One man's struggle to contain the curse he hides within... and his last-ditch attempt to free himself with the love of family. But when it looks as if he is losing his battle, and ... See full summary »
Refusing to believe her story about cave-dwelling monsters, the sole survivor of a spelunking exploration gone horribly wrong is forced to follow the authorities back into the caves where something awaits.
Michael J. Reynolds,
In the highland forest, Captain Ryan (Liam Cunningham) and his Special Forces Unit, which includes Sergeant Walker, are spying on the squad of British Soldiers who have been set up as bait ... See full summary »
Ten stories are woven together by their shared theme of Halloween night in an American suburb, where ghouls, imps, aliens and axe murderers appear for one night only to terrorize unsuspecting residents.
A British Squad is sent on a training mission in the Highlands of Scotland against Special Operations squad. Ignoring the childish "campfire" stories heard about the area, they continue with their mission and come across the bloody remains of the Special Ops Squad, and a fierce howling is pitching the night sky... With two mortally wounded men, they make an escape, running into a zoologist by the name of Megan - who knows exactly what hunts them. What began as what they thought was a training mission turns into a battle for their lives against the most unlikely enemies they would have expected - werewolves. Written by
The film makes several references to Zulu (1964). There's the choral music featured in Zulu when Spoon is talking about Rorkes drift, and "Dog Soldiers'" Sgt. Well's paraphrases "Zulu's" Colour Sgt. Bourne's "be quiet now will you, there's a good gentleman, you'll upset the lads" when talking to Ryan. See more »
When Megan rescues the soldiers in her truck, you can see stationary scenery such as trees through the passenger windows visible in the background of the closeups of her and Pvt. Cooper, despite the actors all bumping and swaying to suggest being in a moving vehicle. See more »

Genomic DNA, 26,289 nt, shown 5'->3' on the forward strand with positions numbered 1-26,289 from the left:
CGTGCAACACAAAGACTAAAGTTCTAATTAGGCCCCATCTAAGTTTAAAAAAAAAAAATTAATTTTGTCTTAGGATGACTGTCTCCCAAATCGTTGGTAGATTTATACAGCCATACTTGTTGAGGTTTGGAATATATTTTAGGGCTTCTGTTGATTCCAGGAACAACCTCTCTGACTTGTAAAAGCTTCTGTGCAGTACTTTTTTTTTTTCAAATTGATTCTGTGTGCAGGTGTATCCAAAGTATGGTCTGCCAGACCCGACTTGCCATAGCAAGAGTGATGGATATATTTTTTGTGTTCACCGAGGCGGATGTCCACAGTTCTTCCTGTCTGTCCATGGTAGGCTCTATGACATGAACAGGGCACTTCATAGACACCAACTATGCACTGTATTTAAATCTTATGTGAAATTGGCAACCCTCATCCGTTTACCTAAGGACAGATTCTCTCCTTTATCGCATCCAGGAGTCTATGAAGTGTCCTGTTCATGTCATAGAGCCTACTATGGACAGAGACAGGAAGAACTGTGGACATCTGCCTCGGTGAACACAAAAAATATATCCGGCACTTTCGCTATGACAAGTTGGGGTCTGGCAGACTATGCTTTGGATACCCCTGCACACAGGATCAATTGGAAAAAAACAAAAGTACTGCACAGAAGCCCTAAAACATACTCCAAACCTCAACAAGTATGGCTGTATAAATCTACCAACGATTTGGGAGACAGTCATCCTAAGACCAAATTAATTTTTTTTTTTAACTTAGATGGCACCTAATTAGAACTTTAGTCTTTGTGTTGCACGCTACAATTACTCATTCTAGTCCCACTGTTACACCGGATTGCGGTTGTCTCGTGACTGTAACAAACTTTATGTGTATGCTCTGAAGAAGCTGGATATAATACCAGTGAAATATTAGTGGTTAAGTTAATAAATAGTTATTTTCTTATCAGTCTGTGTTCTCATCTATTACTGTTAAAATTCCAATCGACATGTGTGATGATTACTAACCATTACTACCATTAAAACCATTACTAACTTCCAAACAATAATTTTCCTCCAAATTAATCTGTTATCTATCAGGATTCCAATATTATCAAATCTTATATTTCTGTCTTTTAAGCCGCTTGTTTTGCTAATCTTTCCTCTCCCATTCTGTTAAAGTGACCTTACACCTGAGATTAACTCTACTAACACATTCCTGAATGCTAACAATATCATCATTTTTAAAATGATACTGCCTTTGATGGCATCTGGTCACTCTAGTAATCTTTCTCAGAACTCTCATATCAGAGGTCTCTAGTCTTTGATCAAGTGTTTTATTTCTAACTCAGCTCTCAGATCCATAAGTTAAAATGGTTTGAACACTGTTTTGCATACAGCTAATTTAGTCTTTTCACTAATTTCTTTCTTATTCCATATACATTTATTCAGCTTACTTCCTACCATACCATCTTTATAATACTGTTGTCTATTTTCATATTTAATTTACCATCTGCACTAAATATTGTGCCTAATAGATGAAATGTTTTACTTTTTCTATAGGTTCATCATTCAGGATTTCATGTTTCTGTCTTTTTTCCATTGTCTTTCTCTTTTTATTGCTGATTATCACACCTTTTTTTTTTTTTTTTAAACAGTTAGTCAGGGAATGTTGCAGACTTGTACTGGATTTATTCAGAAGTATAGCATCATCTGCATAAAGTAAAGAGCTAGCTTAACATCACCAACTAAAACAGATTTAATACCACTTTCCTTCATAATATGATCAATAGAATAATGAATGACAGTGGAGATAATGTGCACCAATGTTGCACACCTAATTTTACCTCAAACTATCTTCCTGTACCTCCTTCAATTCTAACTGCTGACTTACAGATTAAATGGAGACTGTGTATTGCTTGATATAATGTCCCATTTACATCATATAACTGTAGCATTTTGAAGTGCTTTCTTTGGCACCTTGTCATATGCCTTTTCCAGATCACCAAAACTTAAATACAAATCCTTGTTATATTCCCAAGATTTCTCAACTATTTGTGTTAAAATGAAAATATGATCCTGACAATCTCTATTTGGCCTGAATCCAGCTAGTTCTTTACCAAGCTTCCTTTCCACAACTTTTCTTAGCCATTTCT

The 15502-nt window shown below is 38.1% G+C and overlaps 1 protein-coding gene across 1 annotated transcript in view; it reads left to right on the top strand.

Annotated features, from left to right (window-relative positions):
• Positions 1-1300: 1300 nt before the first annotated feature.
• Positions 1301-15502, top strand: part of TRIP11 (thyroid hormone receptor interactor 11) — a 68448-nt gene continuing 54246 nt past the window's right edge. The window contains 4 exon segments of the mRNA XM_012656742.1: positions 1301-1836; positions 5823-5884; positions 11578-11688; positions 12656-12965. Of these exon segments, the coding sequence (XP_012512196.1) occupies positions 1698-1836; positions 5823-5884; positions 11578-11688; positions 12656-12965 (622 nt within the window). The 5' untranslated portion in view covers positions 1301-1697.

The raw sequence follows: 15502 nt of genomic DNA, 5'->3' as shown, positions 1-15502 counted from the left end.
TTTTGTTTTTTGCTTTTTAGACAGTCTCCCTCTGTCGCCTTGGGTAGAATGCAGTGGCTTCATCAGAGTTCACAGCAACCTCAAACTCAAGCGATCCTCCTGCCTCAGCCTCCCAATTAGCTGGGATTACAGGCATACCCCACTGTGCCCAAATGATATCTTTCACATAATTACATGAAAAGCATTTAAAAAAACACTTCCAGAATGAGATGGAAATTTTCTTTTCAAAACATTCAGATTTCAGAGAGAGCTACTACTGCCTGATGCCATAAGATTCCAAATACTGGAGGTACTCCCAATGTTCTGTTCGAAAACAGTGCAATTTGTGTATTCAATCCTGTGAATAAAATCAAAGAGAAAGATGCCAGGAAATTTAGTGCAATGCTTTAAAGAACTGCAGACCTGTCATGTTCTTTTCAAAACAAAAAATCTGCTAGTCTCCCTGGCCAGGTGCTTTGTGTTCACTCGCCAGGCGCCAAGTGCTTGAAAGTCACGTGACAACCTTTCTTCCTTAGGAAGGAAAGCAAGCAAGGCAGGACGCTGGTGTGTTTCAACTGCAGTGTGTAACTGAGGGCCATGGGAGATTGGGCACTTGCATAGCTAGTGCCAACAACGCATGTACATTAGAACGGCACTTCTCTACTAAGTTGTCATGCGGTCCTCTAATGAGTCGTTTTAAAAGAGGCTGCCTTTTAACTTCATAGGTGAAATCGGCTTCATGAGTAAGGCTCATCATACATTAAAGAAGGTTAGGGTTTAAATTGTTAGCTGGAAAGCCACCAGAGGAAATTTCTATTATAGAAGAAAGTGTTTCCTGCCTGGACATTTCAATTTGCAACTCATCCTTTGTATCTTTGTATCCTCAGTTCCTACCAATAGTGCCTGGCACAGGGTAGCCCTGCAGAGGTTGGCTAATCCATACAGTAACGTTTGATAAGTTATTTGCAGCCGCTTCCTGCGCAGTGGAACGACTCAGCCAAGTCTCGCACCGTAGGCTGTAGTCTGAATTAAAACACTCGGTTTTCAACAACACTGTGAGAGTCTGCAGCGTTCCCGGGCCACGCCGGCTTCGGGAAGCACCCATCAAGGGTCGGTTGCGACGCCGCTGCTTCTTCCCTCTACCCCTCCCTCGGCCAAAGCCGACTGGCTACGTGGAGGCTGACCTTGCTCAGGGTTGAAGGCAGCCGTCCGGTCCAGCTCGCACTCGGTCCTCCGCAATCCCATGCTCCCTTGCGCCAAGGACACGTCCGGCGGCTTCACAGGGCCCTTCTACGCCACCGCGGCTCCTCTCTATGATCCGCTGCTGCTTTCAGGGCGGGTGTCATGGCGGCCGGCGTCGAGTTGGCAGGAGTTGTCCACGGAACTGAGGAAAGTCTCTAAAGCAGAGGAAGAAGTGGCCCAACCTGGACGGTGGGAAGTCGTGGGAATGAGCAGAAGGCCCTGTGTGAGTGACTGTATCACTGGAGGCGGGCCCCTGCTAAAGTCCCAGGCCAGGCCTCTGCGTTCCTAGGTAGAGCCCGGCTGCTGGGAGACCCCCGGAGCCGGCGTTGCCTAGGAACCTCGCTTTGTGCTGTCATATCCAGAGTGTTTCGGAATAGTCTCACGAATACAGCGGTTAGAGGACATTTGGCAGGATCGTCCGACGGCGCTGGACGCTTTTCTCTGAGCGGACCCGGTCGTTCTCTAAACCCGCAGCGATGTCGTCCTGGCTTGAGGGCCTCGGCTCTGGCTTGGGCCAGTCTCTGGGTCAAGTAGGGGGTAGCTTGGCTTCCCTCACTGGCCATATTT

[Using a lighter and deodorant bottle as a flame-thrower]
Yea, get out of it you bastard. How'd you like them tomatoes, you fuckin' bastard?
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There are no opening credits, other than the title. See more »
There is a little sub genre of horror that involves people with guns vs. monsters. The most famous are of course Aliens, but there are few others (28 days later is another example).
Soldiers are the people of our society to whom we give the latest technology for killing, train them in this art to basically make monsters out of men and then their job is defend civilization against the monsters (where it is Osoma Bin Ladin or Werewolves, it doesn't matter).
Having said or that, this low budget, but well made horror flick has a squad of soldiers wandering around Scotland on a routine training mission, only to find out they are really there as bait for werewolves.
Lots of guns, guts (sausages) and gory glory. Heaps of pop culture references, fine acting, some scares, but lots of action. The werewolves are cool, the military action is authentic enough, and the analogy of the pack of werewolves and the squad of soldiers is a good one. It never had theatrical release in America, but did very well for itself in the UK.
Overall a good movie, with some flaws such as plot twists either being obvious (but then I tend to get most of them right away) or just silly and much of the time they are playing the movie for laughs when the audience is more into the tension and is there for the scare.
You won't see many horror films like this, so if you like soldier movies, horror movies, low budget movies or just want something a little different, see it.
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